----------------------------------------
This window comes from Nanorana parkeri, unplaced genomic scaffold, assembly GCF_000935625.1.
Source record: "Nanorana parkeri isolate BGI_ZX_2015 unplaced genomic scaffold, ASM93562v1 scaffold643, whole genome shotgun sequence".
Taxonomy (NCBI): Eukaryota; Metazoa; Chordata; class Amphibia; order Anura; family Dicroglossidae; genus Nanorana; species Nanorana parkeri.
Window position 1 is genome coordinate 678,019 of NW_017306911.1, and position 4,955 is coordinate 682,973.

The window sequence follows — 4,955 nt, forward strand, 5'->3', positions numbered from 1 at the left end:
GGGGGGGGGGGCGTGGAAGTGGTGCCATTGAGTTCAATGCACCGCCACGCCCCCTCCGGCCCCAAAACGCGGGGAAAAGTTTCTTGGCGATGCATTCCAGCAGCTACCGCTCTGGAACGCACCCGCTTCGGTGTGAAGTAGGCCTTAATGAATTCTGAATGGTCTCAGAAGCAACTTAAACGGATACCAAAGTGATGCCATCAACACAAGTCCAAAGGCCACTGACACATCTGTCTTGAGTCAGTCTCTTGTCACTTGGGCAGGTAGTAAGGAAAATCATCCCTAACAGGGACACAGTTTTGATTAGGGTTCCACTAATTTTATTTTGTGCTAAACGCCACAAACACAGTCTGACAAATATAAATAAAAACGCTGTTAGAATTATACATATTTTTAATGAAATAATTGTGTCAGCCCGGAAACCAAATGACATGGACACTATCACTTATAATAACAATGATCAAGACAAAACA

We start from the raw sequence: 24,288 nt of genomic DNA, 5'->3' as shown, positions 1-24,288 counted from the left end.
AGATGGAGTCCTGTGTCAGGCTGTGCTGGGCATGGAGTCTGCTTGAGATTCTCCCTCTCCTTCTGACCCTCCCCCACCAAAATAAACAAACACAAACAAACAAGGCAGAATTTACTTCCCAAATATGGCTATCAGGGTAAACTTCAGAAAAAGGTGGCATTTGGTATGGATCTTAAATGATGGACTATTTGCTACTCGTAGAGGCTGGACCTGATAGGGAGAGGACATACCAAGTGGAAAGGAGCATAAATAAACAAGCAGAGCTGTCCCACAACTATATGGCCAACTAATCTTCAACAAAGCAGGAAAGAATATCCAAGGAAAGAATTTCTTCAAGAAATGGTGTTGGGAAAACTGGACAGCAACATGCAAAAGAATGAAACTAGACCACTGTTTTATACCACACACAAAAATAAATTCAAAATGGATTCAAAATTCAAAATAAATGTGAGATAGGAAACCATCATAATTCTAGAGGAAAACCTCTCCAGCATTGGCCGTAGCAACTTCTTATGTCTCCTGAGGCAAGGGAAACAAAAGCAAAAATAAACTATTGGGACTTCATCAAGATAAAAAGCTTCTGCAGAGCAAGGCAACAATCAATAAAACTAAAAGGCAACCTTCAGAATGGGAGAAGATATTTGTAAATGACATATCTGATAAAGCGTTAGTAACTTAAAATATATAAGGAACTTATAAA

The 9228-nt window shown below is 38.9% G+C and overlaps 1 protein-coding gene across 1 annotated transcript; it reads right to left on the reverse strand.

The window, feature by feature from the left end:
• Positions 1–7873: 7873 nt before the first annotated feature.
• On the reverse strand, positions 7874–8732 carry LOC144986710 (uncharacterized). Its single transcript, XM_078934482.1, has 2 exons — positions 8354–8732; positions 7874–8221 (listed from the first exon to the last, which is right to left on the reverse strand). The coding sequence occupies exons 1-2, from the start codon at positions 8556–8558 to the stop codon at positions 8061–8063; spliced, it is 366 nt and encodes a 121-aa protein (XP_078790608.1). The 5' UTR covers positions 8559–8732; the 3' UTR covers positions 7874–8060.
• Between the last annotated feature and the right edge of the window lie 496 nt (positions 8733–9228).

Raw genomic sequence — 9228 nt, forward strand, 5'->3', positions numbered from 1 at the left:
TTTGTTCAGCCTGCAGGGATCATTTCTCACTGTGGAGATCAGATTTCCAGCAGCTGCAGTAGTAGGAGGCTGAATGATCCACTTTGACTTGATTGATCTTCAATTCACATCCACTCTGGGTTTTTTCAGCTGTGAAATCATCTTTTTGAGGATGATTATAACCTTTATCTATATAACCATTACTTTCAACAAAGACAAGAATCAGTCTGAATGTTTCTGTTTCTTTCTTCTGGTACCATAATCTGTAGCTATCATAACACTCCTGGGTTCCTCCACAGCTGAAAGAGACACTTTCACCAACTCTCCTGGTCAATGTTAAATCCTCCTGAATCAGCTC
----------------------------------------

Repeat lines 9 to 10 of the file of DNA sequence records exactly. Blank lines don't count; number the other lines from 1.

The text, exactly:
The 9228-nt window shown below is 38.9% G+C and overlaps 1 protein-coding gene across 1 annotated transcript; it reads right to left on the reverse strand.

The window, feature by feature from the left end: